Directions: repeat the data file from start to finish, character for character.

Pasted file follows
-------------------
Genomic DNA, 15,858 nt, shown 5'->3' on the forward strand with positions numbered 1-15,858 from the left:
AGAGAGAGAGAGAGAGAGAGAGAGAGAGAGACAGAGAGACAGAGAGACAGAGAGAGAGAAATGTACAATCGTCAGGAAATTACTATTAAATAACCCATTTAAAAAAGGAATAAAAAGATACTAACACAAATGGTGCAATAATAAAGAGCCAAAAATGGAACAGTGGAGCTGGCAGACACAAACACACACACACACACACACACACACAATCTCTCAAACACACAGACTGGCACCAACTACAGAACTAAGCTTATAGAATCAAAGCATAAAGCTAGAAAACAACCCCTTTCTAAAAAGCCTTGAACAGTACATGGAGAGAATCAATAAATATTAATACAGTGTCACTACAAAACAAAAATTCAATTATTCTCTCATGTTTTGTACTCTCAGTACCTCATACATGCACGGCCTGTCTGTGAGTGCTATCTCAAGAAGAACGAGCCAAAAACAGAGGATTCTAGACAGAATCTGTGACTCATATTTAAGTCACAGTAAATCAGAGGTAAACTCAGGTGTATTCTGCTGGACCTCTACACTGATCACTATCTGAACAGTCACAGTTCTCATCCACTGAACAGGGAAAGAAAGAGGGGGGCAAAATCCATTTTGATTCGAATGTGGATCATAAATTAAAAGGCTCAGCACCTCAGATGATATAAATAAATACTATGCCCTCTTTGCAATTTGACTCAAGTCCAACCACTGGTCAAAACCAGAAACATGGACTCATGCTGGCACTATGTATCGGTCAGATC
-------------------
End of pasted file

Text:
Genomic DNA, 15,858 nt, shown 5'->3' on the forward strand with positions numbered 1-15,858 from the left:
AGAGAGAGAGAGAGAGAGAGAGAGAGAGAGACAGAGAGACAGAGAGACAGAGAGAGAGAAATGTACAATCGTCAGGAAATTACTATTAAATAACCCATTTAAAAAAGGAATAAAAAGATACTAACACAAATGGTGCAATAATAAAGAGCCAAAAATGGAACAGTGGAGCTGGCAGACACAAACACACACACACACACACACACACACAATCTCTCAAACACACAGACTGGCACCAACTACAGAACTAAGCTTATAGAATCAAAGCATAAAGCTAGAAAACAACCCCTTTCTAAAAAGCCTTGAACAGTACATGGAGAGAATCAATAAATATTAATACAGTGTCACTACAAAACAAAAATTCAATTATTCTCTCATGTTTTGTACTCTCAGTACCTCATACATGCACGGCCTGTCTGTGAGTGCTATCTCAAGAAGAACGAGCCAAAAACAGAGGATTCTAGACAGAATCTGTGACTCATATTTAAGTCACAGTAAATCAGAGGTAAACTCAGGTGTATTCTGCTGGACCTCTACACTGATCACTATCTGAACAGTCACAGTTCTCATCCACTGAACAGGGAAAGAAAGAGGGGGGCAAAATCCATTTTGATTCGAATGTGGATCATAAATTAAAAGGCTCAGCACCTCAGATGATATAAATAAATACTATGCCCTCTTTGCAATTTGACTCAAGTCCAACCACTGGTCAAAACCAGAAACATGGACTCATGCTGGCACTATGTATCGGTCAGATC